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Project reveals opportunities for Oklahoma wine industry

The Oklahoma wine industry has grown tremendously during the last several years, and now the Oklahoma Vineyard Quality Project is enhancing the ability of state grape growers and winemakers to strengthen their operations further.

By Mandy Gross, FAPC Communications Services Manager

(Stillwater, Okla. – July 7, 2015) The Oklahoma wine industry has grown tremendously during the last several years, and now the Oklahoma Vineyard Quality Project is enhancing the ability of state grape growers and winemakers to strengthen their operations further.

“The old saying goes, ‘Great wine is made in the vineyard,’ and it’s true,” said William McGlynn, horticultural products processing specialist for Oklahoma State University’s Robert M. Kerr Food & Agricultural Products Center. “Only high-quality fruit can make a high-quality wine and the information gleaned from this project will better equip Oklahoma grape growers to produce the highest quality fruit possible."

The project, funded by the Oklahoma Specialty Crops Block Grant program through the Oklahoma Department of Agriculture, Food and Forestry, aimed to identify improvements needed in Oklahoma vineyards as well as pathways to implement them through educational programs. More specifically, the program sought to classify geographically the grape cultivars grown throughout Oklahoma’s eco-regions, provide information on growing high-quality grapes that can be made into high-quality juices or wines, and offer information to include in educational and extension programs.

The four primary elements that promote high fruit quality in the vineyard are selecting the proper cultivar, having a suitable environment for growing grapes, providing dedicated and observant management and choosing a proper site for the crop, said Eric Stafne, viticulture consultant and associate extension and research professor at Mississippi State University.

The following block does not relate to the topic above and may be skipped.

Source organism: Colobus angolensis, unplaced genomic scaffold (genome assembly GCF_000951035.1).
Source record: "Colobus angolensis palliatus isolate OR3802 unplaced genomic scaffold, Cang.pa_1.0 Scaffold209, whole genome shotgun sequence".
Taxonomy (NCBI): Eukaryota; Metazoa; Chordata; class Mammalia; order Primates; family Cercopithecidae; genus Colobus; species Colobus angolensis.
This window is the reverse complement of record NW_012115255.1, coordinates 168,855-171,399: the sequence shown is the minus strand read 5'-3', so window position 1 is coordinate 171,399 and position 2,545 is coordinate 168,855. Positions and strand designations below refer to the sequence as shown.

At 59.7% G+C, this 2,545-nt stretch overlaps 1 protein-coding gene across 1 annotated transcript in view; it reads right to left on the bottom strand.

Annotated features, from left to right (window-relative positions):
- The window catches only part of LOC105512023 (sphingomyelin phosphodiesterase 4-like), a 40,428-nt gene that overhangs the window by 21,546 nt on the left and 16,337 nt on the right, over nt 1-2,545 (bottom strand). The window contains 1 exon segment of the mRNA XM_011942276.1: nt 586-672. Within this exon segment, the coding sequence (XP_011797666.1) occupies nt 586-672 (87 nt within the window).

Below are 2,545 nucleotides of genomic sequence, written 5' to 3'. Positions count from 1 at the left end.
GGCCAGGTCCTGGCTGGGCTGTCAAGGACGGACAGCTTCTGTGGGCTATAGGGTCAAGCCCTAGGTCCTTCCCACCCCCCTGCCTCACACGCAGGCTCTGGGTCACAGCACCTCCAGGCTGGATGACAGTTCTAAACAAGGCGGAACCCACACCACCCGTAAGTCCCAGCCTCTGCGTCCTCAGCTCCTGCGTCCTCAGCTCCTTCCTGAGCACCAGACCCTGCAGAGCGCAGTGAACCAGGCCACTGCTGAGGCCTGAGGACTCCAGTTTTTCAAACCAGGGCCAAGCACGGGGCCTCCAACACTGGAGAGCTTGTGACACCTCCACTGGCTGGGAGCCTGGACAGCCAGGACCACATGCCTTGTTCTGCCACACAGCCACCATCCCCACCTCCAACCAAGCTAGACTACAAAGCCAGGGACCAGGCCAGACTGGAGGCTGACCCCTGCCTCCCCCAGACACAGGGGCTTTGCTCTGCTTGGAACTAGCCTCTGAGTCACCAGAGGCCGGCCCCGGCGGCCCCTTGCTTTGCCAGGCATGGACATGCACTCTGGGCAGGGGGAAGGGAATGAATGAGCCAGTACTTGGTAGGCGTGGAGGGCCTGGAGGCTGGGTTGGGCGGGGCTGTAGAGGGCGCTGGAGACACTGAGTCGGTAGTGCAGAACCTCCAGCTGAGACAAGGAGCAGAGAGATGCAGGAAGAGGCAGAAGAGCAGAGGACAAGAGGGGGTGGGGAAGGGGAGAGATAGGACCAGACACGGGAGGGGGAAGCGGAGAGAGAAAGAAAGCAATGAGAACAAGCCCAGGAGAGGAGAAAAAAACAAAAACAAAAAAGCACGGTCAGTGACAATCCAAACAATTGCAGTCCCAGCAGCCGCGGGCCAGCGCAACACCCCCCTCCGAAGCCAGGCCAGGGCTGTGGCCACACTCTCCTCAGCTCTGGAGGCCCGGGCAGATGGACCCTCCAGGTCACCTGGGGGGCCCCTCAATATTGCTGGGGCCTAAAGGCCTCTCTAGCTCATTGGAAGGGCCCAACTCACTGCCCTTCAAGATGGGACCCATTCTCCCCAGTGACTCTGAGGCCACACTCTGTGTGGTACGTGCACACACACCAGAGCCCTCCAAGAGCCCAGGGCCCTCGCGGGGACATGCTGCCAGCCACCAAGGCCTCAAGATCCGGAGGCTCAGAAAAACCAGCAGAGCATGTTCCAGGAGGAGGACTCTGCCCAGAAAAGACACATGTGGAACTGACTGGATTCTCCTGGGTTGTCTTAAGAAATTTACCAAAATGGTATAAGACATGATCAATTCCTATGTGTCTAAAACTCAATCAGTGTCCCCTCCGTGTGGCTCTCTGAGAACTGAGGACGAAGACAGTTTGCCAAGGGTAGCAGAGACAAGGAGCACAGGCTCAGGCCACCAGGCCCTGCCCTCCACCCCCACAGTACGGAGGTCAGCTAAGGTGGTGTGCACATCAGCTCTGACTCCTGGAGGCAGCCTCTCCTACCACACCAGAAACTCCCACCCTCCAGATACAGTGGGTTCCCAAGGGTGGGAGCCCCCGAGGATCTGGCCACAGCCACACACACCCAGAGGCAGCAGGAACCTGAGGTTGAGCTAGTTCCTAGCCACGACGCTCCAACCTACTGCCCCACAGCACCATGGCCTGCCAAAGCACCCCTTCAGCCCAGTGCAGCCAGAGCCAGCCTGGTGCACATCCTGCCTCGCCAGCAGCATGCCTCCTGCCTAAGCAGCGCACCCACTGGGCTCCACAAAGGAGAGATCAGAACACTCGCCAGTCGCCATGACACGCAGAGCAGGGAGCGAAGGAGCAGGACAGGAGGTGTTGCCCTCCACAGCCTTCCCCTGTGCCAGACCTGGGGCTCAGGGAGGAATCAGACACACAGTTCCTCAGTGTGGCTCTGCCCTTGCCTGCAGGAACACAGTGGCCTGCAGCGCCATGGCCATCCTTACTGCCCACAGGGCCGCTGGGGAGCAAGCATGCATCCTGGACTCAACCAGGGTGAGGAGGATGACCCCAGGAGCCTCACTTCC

“These four elements can be used in combination to enhance fruit quality throughout Oklahoma,” Stafne said.

According to a final report written by Stafne, the primary concern of Oklahoma’s wine industry is the long-term sustainability of vineyards throughout the state. Lack of attentive management, poor pruning practices, lack of adequate pest control, poorly balanced vines and overall poor site selection are examples of issues that can lead to problems in producing high-quality fruit.

Stafne stated many of these problems can be improved over time and offered recommendations that can lead to better vineyard quality.

For example, wineries should further integrate hybrids into their plans if vineyards are to be more sustainable over time. Stafne suggested 3-4 tons per acre should be the minimum for production of vinifera, and hybrids should range from 4-8 tons per acre to be economically viable.

Soils in Oklahoma may limit productivity due to low organic matter, high Boron, heavy clay textures, salinity and other features. Also, water is a critical element in the vineyard. It is recommended to optimize irrigation application to reduce stress during all seasons to improve vine health.

Stafne also recommended performing a soil test prior to planting grapes and then every 2-3 years after planting. Not all sites are good locations for grape production.

Furthermore, Stafne emphasized the importance of educational programs on plant and soil nutrition, irrigation and water allocation, pest management, pruning practices and canopy management.

“I encourage growers to incorporate the Oklahoma Vineyard Workbook into practice,” he said. “Workshops that explain the book and allocate time for completing the ratings are necessary for better participation.”

Oklahoma is a difficult place to grow grapes, but the state’s grape growers and winemakers are committed to producing high-quality fruit juices and wines proudly made using Oklahoma-grown grapes.

FAPC, a part of OSU’s Division of Agricultural Sciences and Natural Resources, helps to discover, develop, and deliver technical and business information that will stimulate and support the growth of value-added food and agricultural products and processing in Oklahoma.

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Oklahoma State University is a modern land-grant system of interdisciplinary programs that prepares students for success. OSU is America’s Brightest Orange. Through leadership and service, OSU is preparing students for a bright future and building a brighter world for all. As Oklahoma’s only university with a statewide presence, OSU improves the lives of people in Oklahoma, the nation and the world through integrated, high-quality teaching, research and outreach. OSU has more than 36,000 students across its five-campus system and more than 24,000 on its combined Stillwater and Tulsa campuses, with students from all 50 states and around 120 nations. Established in 1890, OSU has graduated more than 245,000 students to serve Oklahoma, the nation and the world.